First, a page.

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Too many puzzles, too little time, April 3, 2008
I was thinking the whole time how mature an IF designer Meretzsky had become by the time he wrote Stationfall. Things are tidy and efficient and, for the most part, logical and logically clued, and the writing has some snap to it. The game creates a really nice atmosphere of arriving somewhere strange, poking around, and slowly discovering what's going on.
What bothers me about the design has more to do with the story of the game. There is a story, and its bare bones are thus: you arrive on a station with a mission, discover mysteries, become aware of danger, and (hopefully) escape alive. The problem is, this story cannot possibly play out unless the PC, within the game world, has some sort of preternatural instinct for charging around to exactly the right places in the most efficient order, somehow knowing where to go and what to search to find items he needs, somehow not bothering to even take the time to listen to the tape spools that tell him information he needs to know. A transcript of me playing the game efficiently wouldn't look like a story, and won't feel like one to play it!
Planetfall had the ongoing problems of making sure you had enough food and rest, but you were ill, and it made sense, and other than that, the path was fairly straightforward, and playing the game was satisfying. This just feels like there's a couple of layers of obstacles too many, in addition to the now-much-less-motivated hunger and sleep puzzles, which are compounded by this game's stricter overall time limit. You eventually keel over from sickness when playing Planetfall, but when I played it recently, I found that I had ample time to make it through the game. In Stationfall, there's too many fiddly things to do that require huffing back and forth all over the map in the amount of time you have before something kills you. I'm not sure that the solution would really be to have the game have fewer puzzles -- I can imagine that Meretzsky kept packing them in to give the player the feeling that they got their money's worth. A smaller map isn't necessarily right, either, or a more compact distribution of the various items.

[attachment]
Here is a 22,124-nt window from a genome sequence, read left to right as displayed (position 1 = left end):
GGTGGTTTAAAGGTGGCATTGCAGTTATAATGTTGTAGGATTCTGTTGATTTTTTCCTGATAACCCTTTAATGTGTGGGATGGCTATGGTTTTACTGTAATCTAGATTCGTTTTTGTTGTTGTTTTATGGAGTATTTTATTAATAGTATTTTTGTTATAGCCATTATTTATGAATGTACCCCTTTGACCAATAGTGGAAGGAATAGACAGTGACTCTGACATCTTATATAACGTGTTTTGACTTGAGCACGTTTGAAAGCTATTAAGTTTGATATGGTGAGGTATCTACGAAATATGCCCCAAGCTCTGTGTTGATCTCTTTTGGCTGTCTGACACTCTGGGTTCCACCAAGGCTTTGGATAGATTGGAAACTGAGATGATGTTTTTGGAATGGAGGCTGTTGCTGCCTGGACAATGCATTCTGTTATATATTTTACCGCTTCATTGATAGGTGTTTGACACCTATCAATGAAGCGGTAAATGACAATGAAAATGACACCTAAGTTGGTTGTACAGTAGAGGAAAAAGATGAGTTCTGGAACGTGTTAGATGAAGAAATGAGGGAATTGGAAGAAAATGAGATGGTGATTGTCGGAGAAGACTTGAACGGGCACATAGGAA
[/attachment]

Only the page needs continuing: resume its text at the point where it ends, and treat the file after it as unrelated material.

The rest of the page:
Sometimes, it is all too easy for an author to think of obstacles to trip up the player. The player will try to do A, but it won't work, leading the player to realize that they first have to do B. Oh, but wait, I didn't let you know this earlier, but you also have to do C and D. Ha ha. (Just wait until the player realizes E is in the way. Heh heh.) That's sort of what Stationfall feels like to me. I guess it all goes back to what I said earlier about just allowing the player more time to bump around. However, today, in my cranky mood, it does feel like there's too many puzzles; at the same time, I feel like a dope for criticizing an Infocom for having too many puzzles. And I like puzzles!
I'm reminded of Graham Nelson's famous remark about IF being a novel at war with a crossword puzzle. In this case, the crossword is victorious.